Very recently, α-catulin, a catenin/vinculin-related molecule, was identified as a binding partner of α-dystrobrevin 1 [58]. α-Catulin, which co-localizes with α-dystrobrevin at nerve bundles and blood vessels, is thought to regulate α1D-adrenergic receptor signal transduction. It was shown that α-catulin interact with α-dystrobrevin 1 at its C-terminal domain. Since α-catulin is ubiquitously expressed, including in skeletal muscle [59], the interaction between α-dystrobrevin and α-catulin may be involved in some forms of receptor-mediated signaling in skeletal muscle.

6. Dystrobrevin in Muscle Disease

Despite the evidence that abnormalities of the DGC components cause various muscular dystrophies, so far no mutation in α-dystrobrevin has been reported in muscular dystrophy patients. However, a missense mutation was found in a four-generation Japanese family with left ventricular non-compaction (LVNC) [60], a cardiomyopathy, often associated with neuromuscular disorders [61]. LVNC is characterized by a pattern of prominent trabecular meshwork and deep inter-trabecular recesses, and is thought to be caused by arrest of normal endomyocardial morphogenesis [62].

Histological analysis showed that the level of α-dystrobrevin is greatly reduced at the sarcolemma of patients with DMD and SD-LGMD, suggesting that dystrophin and sarcoglycan are required for anchorage of α-dystrobrevin at the sarcolemma [21]. On the other hand, Jones et al. analyzed the expression of α-dystrobrevin by immunohistochemistry in biopsies from 162 patients with myopathies of unknown etiology with normal staining for dystrophin and other dystrophin-associated proteins [14]. Among the patients, deficiency of α-dystrobrevin was found in 16 patients, while no mutation was identified in the coding region of the α-dystrobrevin gene. Although there was a significant variety in severity and age of onset, all patients presented with congenital-onset hypotonia and weakness, indicating a new disease entity caused by α-dystrobrevin deficiency.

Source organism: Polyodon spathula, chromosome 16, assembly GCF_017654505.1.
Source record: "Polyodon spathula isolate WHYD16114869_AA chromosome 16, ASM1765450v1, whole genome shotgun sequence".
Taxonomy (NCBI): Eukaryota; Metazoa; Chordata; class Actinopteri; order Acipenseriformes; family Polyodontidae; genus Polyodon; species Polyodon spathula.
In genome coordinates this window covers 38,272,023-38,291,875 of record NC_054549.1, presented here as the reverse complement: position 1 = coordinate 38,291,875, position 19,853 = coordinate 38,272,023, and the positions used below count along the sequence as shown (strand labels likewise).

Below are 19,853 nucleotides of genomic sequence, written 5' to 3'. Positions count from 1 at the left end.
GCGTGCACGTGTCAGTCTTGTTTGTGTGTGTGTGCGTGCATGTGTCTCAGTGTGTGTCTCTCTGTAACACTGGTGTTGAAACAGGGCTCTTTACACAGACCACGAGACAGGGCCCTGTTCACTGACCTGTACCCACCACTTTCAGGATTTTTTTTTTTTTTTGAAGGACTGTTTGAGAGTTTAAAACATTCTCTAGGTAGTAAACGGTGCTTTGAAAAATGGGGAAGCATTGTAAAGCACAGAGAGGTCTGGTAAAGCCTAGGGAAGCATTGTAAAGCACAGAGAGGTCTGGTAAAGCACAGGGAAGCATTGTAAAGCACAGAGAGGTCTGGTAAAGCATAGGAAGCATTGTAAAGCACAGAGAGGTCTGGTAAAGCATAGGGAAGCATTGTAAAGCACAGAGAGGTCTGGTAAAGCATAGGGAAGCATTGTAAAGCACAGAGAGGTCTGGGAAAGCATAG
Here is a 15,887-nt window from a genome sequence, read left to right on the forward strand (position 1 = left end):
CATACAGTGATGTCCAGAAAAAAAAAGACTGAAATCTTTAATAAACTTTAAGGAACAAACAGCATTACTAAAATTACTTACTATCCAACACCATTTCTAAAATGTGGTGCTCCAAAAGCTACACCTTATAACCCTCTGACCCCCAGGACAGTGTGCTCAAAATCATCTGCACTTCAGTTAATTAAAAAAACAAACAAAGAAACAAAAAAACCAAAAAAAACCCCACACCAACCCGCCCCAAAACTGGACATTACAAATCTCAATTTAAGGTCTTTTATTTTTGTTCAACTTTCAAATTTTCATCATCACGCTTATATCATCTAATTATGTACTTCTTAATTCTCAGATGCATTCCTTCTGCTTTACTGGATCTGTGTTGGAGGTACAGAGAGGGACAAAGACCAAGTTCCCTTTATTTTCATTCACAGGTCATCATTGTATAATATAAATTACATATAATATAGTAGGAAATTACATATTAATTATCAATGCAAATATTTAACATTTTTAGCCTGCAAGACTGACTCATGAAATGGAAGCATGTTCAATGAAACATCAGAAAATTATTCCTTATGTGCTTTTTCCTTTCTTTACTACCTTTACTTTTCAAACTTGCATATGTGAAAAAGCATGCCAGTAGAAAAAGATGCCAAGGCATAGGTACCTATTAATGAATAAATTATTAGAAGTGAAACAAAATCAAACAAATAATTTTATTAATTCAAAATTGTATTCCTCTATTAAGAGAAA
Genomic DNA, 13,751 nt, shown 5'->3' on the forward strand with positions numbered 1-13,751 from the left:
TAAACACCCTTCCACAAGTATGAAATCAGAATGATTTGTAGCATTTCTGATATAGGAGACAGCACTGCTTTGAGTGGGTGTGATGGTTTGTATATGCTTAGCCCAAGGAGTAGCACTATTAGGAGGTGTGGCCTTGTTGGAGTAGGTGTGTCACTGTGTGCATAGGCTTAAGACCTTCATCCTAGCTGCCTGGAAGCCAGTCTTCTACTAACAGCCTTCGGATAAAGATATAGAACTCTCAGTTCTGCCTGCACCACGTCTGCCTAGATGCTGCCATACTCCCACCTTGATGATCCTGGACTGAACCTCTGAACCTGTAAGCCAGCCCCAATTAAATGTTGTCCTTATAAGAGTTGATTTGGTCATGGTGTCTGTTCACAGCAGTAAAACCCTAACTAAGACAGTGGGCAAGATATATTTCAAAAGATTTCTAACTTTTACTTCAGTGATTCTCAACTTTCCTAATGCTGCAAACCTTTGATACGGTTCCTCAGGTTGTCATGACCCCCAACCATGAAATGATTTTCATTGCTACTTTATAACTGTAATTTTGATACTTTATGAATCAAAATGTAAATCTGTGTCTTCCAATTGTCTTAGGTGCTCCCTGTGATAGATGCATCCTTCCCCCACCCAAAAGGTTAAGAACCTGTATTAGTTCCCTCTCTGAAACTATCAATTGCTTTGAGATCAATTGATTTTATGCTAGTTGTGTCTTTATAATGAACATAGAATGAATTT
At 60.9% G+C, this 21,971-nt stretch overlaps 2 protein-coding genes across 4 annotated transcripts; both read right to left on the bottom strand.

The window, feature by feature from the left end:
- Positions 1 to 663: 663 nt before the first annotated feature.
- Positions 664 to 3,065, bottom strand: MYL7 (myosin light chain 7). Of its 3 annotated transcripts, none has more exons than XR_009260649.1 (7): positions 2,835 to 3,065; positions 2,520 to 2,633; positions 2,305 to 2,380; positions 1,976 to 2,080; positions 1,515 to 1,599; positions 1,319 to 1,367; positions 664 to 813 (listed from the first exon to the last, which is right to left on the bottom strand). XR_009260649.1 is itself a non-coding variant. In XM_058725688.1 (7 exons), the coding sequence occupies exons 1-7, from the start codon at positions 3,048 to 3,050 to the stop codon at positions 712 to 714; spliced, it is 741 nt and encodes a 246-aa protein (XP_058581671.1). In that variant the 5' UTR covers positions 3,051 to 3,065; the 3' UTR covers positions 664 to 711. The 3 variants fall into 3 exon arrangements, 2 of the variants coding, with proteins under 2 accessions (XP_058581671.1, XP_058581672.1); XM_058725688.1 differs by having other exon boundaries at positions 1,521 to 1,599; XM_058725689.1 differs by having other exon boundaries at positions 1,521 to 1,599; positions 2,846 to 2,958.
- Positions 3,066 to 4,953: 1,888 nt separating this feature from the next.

In addition, mice lacking α-dystrobrevin exhibit skeletal and cardiac myopathies, defects of NMJ maturation, and abnormal myotendinous junctions [9,63,64]. At NMJs in α-dystrobrevin knockout mice, the distribution of acetylcholine receptor (AChR) becomes granular in appearance with ragged edges. Myotube cultures from α-dystrobrevin knockout mice forms normal AChR clusters; however, these clusters quickly disappear into micro-aggregates, suggesting that α-dystrobrevin is not required for initial formation of the postsynaptic apparatus at the NMJ, but indispensable for its maturation and stabilization. Despite the presence of a structurally intact DGC in the sarcolemma, these mice show a striking displacement of nNOS from the sarcolemma and impaired NO-mediated signaling [9]. Moreover, the biochemical association between dystrophin and β-dystroglycan is impaired in α-dystrobrevin knockout mice, suggesting a role for α-dystrobrevin in stabilizing the DGC [65].

Furthermore, we revealed mis-regulated alternative splicing of α-dystrobrevin in muscle from myotonic dystrophy type 1 (DM1) patients [17]. DM1 is proposed as a “spliceopathy”, i.e., a trans-effect on the alternative splicing of many RNAs, leading to inappropriate expression of aberrantly spliced products, such as Cl channel, ryanodine receptor and dystrophin [6669]. α-Dystrobrevin mRNA including vr3 is increased in both skeletal and cardiac muscle of DM1 patients. Interestingly, the splicing abnormality is correlated with the muscular disability of DM1. The aberrantly spliced α-dystrobrevin isoform has an increased binding capacity for α-syntrophin, thereby recruiting excess α-syntrophin to the sarcolemma in DM1 muscle.